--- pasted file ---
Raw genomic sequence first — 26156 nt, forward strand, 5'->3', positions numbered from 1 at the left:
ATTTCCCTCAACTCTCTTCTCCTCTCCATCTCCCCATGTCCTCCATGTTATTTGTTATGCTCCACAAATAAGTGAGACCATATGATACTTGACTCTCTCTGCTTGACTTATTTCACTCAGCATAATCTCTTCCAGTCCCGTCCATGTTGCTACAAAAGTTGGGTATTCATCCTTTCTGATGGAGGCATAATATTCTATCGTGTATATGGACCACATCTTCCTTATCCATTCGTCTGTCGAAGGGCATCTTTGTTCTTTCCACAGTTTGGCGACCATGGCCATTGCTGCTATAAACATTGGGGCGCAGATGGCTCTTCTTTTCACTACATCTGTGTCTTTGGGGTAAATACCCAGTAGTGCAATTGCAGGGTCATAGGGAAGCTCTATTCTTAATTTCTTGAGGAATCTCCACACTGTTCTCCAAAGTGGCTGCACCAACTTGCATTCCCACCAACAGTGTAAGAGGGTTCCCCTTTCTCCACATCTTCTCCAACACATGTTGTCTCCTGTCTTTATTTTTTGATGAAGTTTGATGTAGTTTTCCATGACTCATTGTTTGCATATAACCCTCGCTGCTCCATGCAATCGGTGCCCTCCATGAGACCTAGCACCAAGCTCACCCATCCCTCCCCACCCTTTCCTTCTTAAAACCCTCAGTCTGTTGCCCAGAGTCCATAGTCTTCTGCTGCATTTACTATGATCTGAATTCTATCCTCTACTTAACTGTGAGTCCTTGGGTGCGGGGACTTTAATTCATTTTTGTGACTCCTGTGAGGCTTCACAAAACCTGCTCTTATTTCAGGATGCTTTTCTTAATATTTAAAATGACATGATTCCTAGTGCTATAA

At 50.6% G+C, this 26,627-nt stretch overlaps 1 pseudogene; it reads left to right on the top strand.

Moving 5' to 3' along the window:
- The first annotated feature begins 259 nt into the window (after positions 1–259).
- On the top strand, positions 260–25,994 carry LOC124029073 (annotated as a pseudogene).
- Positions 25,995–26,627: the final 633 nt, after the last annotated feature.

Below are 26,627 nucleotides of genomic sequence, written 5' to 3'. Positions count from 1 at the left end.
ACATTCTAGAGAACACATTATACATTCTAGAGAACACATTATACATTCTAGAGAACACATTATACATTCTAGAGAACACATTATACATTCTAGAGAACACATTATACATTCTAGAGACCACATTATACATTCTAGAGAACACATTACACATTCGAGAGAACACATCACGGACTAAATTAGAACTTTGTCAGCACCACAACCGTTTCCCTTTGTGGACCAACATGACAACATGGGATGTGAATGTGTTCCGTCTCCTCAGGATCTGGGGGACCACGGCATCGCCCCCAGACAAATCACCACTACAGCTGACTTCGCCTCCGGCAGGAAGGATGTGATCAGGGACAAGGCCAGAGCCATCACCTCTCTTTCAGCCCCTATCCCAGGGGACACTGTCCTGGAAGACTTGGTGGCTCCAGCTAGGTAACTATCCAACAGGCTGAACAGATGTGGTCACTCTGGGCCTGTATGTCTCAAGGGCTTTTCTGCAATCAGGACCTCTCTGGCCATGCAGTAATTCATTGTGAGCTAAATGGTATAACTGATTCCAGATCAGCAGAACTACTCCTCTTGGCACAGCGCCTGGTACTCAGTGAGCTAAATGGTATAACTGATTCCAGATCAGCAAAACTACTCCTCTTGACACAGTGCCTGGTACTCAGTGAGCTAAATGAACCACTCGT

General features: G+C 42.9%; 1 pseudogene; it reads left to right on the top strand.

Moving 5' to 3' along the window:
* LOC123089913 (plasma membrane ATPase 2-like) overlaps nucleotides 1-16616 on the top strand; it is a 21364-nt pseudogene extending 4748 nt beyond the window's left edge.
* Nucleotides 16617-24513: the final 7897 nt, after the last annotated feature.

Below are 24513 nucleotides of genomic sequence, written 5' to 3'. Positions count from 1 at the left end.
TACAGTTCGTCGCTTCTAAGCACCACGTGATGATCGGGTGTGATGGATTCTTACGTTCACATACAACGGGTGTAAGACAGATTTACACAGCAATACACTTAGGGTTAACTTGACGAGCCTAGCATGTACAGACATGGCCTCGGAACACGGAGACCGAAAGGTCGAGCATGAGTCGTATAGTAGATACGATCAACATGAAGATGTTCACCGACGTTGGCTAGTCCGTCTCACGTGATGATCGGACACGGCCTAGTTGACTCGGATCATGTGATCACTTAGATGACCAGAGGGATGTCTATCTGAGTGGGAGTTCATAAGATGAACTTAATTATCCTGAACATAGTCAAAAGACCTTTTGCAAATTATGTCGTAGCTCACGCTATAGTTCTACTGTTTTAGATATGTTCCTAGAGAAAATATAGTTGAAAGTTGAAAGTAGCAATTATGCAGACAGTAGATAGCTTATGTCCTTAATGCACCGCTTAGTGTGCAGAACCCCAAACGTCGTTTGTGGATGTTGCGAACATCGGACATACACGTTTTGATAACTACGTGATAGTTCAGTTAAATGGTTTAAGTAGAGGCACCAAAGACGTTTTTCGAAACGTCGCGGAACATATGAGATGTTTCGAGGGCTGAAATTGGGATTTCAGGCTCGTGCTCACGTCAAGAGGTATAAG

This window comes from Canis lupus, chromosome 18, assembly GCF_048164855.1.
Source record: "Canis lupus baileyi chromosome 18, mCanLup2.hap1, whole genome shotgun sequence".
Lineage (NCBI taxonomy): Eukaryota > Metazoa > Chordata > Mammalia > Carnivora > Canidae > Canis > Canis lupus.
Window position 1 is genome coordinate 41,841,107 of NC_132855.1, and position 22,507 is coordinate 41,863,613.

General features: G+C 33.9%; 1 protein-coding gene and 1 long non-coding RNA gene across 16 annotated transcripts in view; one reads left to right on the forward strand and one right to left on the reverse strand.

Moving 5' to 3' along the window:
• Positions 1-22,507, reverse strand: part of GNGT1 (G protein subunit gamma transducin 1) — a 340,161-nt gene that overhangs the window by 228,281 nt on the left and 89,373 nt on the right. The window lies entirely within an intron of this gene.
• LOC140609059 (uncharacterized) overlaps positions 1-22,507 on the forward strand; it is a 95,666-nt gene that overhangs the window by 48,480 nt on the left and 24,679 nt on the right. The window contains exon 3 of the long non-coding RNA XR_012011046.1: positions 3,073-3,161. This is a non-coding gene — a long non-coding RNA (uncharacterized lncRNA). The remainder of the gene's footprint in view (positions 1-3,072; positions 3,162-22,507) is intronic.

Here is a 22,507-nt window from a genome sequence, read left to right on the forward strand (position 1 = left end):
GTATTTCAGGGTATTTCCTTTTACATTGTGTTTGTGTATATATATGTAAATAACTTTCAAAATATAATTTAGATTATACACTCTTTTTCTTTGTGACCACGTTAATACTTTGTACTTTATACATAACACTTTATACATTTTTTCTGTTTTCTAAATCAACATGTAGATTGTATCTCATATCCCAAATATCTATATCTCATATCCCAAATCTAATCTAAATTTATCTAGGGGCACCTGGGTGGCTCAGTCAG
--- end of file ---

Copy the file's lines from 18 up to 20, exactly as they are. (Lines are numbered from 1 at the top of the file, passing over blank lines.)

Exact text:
Lineage (NCBI taxonomy): Eukaryota > Metazoa > Chordata > Mammalia > Carnivora > Canidae > Canis > Canis lupus.
Window position 1 is genome coordinate 41,841,107 of NC_132855.1, and position 22,507 is coordinate 41,863,613.

General features: G+C 33.9%; 1 protein-coding gene and 1 long non-coding RNA gene across 16 annotated transcripts in view; one reads left to right on the forward strand and one right to left on the reverse strand.